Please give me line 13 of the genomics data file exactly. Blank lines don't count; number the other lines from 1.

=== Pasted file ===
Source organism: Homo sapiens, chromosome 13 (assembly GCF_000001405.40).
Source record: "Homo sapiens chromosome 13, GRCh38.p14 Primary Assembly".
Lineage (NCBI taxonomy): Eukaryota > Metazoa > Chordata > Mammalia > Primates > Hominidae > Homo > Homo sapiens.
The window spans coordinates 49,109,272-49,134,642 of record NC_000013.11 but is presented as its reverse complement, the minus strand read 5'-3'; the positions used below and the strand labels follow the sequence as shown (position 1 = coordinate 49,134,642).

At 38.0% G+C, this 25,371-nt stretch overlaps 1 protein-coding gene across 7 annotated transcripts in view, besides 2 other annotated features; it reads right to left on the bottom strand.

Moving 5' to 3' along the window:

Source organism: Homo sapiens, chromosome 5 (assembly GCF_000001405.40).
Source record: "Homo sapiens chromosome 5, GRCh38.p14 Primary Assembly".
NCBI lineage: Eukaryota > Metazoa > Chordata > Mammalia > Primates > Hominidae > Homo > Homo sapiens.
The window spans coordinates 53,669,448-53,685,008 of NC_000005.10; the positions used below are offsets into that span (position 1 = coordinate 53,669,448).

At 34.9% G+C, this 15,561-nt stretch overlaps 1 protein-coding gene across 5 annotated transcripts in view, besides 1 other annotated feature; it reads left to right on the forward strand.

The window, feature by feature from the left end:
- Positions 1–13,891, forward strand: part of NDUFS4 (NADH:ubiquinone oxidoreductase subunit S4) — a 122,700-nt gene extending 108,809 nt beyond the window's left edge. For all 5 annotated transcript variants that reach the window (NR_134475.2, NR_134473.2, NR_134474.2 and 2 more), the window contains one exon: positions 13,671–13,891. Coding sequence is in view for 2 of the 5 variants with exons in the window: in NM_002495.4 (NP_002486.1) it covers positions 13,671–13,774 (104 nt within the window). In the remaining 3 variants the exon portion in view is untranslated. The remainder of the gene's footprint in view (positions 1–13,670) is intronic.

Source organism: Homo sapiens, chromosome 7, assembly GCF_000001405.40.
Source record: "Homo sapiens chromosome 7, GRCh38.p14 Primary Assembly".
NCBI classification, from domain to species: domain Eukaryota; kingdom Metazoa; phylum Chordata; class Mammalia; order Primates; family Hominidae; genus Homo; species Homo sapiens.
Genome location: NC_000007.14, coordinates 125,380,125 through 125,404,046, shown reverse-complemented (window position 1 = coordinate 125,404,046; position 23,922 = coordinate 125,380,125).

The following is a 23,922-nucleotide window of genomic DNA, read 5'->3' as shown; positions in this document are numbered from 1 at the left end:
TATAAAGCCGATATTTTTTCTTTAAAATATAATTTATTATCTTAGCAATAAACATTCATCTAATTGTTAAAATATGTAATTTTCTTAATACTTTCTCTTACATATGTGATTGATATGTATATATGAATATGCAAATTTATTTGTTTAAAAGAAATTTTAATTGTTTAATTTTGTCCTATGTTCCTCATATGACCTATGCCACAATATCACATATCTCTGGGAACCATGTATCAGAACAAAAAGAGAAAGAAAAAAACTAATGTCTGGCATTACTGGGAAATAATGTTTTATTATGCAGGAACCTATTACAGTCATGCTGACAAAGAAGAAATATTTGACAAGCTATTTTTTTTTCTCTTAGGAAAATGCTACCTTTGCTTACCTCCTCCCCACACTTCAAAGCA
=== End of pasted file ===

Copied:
- Positions 1–13,891, forward strand: part of NDUFS4 (NADH:ubiquinone oxidoreductase subunit S4) — a 122,700-nt gene extending 108,809 nt beyond the window's left edge. For all 5 annotated transcript variants that reach the window (NR_134475.2, NR_134473.2, NR_134474.2 and 2 more), the window contains one exon: positions 13,671–13,891. Coding sequence is in view for 2 of the 5 variants with exons in the window: in NM_002495.4 (NP_002486.1) it covers positions 13,671–13,774 (104 nt within the window). In the remaining 3 variants the exon portion in view is untranslated. The remainder of the gene's footprint in view (positions 1–13,670) is intronic.